To be honest I'm forgotten how long it takes to bake. Just until the tomatoes start to shrivel a little. Maybe 45 minutes?

lotusgirl said...

I love muscadines! I had both varieties in my yard growing up. (Green and Purple). I LOVE the skin though. That my favorite part and then mix that sour with the sweet. Heaven. My Mama makes muscadine hull preserves. Those are the absolute best. Do you use the other words for them? Scuppernongs? Bullisses? It looks like y'all are going to have some serious tomatoes coming.

Kim said...

Rebecca -
Can't wait to try the tomato pie...I have to tell my mother about this since she usually has about a billion tomatoes in her garden and no idea how to use them up before they spoil. Loved the photos of the garden.

Susan said...

I love to partake of the garden, but not the work. Great pictures, but I'm wondering how you know what eyeballs feel like in one's mouth. Hmmm, is there more to this story than meets the...sorry.

Have a great weekend, Susan

T. Anne said...

Wow I love your garden! I heart Mr. Pig!!!

Renee said...

The green is great, but you are beautiful of course Beckie.


Julia said...

Blueberries for Sal! A super book. I love the kitchen drawings particularly, and would say that they are definitely of a certain era, except that we seem to have nearly as old-fashioned a kitchen ;-). Glad there are no bears in Greenville though!

Muscadine grapes are wonderful. Yum.

adrienne said...

That tomato pie is making my mouth water!
You have a wonderful garden. But how do you keep Tanner out of those grapes?

Ellen said...

Thanks so much, Becky :) I'm going to give it a whirl next time I get to the grocery and pick up some cheese. I'll keep an eye out for shriveling :)

Thanks again!

May Vanderbilt said...

Wow! He is one ambitious gardener. And you have the most charmed lives!

Lately I've been dying to buy a single-family home and plant a garden full of veggies in the postage-stamp backyard. If there was room left, I'd put a hot tub in one corner.

Oh if only they didn't cost $1.5 million in San Francisco!

Ronnie said...

You have me inspired! Lookin' so good around there! My garden is a disaster. I may show you next week. Perhaps a good before and after would get my rear in gear!
Todd is a master gardener and you have a crack in your neck.

Colleen Hickey said...

What a fabulous garden! I am greeen with leaf envy! And thank you for saying bobolink :)

Pamela Terry and Edward said...

I used to play under the muscadine vines when I was little. Have you ever had muscadine ice cream?? Soooo good!

JaxPop said...

Now I've commented before about Todd's garden, but the tomato cages (the word optimist sprang to mind - but you beat me to it) look like they've been made from wire mesh used for reinforcing concrete. Hmmm...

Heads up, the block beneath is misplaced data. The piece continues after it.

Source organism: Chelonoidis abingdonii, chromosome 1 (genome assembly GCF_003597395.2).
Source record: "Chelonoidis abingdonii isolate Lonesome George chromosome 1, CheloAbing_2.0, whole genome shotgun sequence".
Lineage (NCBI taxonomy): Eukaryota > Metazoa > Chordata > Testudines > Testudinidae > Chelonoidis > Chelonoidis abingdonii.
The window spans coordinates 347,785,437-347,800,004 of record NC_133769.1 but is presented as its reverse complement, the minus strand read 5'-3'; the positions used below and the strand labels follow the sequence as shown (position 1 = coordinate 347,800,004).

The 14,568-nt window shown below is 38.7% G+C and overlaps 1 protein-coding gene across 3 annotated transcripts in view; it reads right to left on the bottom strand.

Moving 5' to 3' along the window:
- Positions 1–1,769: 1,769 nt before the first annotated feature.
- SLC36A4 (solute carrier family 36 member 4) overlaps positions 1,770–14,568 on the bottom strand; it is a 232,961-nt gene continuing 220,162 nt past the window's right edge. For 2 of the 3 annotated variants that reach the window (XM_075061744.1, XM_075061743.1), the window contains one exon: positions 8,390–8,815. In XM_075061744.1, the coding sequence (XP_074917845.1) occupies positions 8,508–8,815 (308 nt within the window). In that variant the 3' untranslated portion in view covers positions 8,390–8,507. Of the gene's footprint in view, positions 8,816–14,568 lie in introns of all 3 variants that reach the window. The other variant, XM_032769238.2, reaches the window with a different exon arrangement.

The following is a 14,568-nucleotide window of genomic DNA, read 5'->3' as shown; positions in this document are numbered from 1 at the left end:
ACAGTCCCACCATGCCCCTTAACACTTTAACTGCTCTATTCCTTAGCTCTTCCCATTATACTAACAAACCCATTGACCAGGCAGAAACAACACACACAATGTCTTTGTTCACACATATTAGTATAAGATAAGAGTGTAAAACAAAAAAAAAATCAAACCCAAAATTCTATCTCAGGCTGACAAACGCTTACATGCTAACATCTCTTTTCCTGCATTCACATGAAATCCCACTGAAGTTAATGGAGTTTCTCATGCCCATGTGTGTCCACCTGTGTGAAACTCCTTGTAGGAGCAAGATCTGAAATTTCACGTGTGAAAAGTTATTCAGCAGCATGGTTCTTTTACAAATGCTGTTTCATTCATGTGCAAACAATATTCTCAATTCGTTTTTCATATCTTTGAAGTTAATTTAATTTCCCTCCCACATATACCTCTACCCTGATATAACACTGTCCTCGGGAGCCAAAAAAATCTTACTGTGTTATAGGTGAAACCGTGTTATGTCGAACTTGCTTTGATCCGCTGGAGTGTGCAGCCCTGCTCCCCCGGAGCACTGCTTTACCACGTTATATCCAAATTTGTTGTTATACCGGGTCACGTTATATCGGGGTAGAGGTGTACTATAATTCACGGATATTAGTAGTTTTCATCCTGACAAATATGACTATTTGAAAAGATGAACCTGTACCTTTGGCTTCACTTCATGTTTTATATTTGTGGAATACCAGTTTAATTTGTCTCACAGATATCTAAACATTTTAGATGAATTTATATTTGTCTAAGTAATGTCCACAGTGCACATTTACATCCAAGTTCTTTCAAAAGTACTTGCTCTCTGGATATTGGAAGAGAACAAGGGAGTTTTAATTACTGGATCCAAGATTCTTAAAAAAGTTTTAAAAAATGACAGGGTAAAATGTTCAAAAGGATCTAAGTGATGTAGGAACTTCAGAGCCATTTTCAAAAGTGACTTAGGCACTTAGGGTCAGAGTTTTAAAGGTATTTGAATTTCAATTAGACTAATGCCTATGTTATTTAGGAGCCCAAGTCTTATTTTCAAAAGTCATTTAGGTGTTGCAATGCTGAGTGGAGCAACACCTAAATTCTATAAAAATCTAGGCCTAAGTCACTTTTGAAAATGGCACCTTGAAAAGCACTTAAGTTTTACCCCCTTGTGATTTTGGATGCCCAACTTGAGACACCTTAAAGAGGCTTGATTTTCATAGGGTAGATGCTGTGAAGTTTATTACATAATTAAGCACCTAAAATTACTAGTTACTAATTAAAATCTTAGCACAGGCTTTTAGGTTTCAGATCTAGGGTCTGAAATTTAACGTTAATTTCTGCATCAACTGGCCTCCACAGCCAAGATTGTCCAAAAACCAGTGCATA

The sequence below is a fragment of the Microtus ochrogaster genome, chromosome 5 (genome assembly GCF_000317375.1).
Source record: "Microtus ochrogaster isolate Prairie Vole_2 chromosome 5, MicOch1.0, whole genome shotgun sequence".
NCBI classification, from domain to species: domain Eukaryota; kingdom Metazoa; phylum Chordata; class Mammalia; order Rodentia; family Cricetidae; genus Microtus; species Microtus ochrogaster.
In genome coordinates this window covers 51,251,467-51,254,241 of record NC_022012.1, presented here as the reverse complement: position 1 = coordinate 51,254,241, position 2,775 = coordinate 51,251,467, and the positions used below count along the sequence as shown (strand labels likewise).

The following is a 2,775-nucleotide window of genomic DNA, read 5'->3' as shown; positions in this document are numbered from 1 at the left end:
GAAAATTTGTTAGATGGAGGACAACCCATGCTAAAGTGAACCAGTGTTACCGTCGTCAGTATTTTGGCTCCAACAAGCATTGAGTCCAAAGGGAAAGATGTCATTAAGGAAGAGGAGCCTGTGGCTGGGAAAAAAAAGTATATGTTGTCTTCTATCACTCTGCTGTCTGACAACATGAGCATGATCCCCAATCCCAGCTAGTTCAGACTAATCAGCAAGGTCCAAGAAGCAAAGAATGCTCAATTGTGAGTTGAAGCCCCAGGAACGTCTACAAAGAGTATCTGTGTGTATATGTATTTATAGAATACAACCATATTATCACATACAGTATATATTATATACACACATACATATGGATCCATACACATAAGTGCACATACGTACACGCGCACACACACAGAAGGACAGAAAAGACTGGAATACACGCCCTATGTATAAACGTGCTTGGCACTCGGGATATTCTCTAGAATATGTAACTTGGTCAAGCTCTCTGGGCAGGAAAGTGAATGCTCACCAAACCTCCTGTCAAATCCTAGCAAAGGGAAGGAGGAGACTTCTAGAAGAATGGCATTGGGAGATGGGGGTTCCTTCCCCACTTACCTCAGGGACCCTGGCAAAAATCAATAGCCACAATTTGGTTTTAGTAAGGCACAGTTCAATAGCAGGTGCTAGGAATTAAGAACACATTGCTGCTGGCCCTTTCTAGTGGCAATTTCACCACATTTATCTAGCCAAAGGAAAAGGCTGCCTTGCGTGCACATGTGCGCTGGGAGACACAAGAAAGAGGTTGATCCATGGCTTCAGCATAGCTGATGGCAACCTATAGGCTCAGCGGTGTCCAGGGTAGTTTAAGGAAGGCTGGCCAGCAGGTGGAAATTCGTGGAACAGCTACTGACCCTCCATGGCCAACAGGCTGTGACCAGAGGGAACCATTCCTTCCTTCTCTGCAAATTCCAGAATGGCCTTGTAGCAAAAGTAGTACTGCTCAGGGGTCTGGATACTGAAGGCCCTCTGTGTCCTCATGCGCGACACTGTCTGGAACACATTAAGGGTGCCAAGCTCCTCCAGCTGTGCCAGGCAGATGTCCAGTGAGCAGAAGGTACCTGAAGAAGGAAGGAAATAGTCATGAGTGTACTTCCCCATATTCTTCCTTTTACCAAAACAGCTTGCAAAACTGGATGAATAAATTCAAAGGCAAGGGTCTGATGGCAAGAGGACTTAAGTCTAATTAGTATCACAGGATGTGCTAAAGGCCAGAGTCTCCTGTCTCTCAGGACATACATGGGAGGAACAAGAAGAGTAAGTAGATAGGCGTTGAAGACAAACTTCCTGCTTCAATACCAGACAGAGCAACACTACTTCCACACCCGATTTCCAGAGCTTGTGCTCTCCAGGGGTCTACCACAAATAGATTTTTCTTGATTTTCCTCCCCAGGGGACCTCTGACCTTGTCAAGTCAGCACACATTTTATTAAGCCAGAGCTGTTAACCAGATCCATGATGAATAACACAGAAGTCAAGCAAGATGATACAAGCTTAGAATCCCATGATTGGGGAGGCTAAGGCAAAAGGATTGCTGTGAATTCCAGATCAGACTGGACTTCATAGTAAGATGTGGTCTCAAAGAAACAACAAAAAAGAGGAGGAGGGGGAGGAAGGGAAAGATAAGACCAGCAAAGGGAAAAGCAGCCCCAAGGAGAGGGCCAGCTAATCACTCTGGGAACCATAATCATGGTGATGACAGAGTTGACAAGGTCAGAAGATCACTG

I never heard of tomato pie, sounds pretty good. Have a great weekend. DE

TattingChic said...

Your garden looks heavenly! I'm GREEN with envy! ;)

Rebecca Ramsey said...

Y'all are so sweet.
I guess my photos don't show all the weeds, the occasional "dog dirt" as my British friends say, and the bare patches of grass.

Jaxpop, they just may be that kind of wire. I told you he's an optimist. And an engineer--we have the strongest fence in town.

Silicon Valley Diva said...

What a neat post! I love the pictures and I also can't wait to hear all about your husband's wine making efforts :-)

Randy and Linda said...

Excellent garden! Amazing the blueberries do so well at this low elevation. I can only imagine the dedication required to maintain such a nice garden. The bobolink word is one with double or triple meaning to it - for those that have fun with words. This one is easy - bobo = black owned black operated, link = what connects them together --- The Black Pages phonebook. They are available at a lot of supermarkets in SC, GA, and FL. Seems like a return of segregation. On a better note, I'm sure your hubby's wine has been a fantastic treat!
Have a great weekend. -Randy

Susan Tuttle said...

such joyous garden photos -- i particularly love the one of you and dh!:)

Cathy ~ Tadpoles and Teacups said...

The only "wonder" about my garden is how on earth it will survive the encroaching weeds!!

Rebecca Ramsey said...

But Cathy, if it weren't for the weeds, my backyard wouldn't be green!

Kelly H-Y said...

Love gardening! Yours looks spectacular ... those tomato plants are amazing!